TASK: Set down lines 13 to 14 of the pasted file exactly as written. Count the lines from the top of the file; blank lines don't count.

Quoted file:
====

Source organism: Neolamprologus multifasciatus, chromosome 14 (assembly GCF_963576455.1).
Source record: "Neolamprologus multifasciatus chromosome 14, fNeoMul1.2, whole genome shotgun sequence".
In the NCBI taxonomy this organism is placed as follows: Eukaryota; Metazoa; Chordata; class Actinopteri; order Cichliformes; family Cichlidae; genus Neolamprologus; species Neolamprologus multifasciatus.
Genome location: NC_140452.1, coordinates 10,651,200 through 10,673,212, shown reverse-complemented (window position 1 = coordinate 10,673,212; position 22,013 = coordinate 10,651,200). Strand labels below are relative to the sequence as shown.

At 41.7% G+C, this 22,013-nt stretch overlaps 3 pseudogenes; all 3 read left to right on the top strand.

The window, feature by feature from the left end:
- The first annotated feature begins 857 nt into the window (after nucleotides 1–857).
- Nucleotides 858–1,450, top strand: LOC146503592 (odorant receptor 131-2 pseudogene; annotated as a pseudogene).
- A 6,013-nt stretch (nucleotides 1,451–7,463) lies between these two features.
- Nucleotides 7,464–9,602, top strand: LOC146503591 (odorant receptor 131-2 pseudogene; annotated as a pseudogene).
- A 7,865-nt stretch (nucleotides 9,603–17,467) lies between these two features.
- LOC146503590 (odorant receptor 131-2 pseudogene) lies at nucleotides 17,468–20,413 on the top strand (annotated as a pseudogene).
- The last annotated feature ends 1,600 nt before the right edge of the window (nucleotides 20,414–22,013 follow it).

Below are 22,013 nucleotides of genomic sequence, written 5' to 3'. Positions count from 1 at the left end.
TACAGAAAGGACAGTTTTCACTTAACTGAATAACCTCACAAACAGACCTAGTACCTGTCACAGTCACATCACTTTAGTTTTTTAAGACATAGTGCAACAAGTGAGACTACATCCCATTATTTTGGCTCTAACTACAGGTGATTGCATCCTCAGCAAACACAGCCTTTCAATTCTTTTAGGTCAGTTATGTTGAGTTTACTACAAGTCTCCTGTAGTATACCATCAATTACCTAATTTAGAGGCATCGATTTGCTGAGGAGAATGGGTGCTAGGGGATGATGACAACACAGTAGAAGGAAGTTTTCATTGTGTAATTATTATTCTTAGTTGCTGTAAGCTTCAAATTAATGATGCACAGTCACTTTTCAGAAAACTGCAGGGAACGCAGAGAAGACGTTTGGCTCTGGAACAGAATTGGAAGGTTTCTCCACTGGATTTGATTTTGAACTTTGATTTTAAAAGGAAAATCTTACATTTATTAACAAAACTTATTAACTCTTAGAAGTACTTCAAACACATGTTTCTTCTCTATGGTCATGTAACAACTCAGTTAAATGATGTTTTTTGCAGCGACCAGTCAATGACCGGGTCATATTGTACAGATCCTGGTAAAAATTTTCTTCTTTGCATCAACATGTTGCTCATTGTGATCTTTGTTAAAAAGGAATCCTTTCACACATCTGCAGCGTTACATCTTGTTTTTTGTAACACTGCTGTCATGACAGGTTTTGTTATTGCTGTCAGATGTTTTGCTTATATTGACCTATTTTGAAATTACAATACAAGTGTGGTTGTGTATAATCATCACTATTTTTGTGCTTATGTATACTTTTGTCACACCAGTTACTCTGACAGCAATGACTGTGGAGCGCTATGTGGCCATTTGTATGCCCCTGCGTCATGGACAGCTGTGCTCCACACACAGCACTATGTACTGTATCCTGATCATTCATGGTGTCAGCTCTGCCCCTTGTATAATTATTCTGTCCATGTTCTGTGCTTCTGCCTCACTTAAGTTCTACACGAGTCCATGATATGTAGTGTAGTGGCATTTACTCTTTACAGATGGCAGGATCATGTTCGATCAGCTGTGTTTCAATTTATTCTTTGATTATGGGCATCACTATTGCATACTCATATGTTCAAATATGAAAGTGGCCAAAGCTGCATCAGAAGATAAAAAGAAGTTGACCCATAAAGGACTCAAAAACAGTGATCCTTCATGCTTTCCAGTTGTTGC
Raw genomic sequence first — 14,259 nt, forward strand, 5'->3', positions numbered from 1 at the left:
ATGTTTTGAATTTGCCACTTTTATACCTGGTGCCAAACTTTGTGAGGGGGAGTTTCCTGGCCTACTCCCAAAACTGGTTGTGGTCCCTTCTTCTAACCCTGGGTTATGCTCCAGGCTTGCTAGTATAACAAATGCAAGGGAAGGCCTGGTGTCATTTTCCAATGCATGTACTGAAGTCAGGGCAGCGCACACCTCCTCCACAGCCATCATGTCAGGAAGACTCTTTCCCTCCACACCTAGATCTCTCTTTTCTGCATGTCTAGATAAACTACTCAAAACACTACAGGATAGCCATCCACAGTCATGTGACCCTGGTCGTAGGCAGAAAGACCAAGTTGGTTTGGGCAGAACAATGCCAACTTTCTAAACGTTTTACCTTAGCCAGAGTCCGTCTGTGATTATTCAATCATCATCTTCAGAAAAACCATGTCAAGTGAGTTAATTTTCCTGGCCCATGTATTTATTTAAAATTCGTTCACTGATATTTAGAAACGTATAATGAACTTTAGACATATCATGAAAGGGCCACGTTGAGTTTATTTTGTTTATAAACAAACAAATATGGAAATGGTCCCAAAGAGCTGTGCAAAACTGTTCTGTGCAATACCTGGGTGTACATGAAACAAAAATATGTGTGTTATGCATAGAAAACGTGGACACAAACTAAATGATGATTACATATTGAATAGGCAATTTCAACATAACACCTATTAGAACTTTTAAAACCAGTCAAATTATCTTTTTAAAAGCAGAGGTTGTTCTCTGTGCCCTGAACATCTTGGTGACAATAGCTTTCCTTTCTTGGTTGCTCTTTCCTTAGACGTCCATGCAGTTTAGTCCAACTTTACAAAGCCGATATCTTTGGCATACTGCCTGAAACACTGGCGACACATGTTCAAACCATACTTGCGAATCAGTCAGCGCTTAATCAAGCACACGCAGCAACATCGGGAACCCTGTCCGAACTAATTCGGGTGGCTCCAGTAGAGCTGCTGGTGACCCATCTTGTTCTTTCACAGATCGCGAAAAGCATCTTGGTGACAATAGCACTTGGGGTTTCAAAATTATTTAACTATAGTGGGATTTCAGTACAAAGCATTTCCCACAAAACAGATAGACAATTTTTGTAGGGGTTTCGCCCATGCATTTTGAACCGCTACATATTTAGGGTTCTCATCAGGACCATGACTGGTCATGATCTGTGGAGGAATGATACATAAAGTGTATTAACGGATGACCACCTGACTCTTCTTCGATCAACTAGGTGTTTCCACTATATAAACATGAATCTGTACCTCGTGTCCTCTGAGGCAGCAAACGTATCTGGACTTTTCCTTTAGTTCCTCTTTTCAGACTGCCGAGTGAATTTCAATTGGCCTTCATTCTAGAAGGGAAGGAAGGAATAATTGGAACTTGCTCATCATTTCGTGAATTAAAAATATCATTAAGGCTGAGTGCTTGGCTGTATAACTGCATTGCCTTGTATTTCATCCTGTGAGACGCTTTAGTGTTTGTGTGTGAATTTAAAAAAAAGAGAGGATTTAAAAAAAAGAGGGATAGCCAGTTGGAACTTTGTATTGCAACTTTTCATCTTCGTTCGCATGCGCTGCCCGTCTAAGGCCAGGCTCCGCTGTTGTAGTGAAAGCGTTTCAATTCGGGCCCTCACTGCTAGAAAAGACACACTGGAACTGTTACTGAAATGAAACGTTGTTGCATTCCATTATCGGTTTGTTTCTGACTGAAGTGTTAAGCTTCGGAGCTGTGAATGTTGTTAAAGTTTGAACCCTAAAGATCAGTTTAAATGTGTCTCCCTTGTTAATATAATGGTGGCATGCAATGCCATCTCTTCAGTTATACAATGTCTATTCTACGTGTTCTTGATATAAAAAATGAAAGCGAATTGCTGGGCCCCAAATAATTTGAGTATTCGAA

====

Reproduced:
- The last annotated feature ends 1,600 nt before the right edge of the window (nucleotides 20,414–22,013 follow it).

Below are 22,013 nucleotides of genomic sequence, written 5' to 3'. Positions count from 1 at the left end.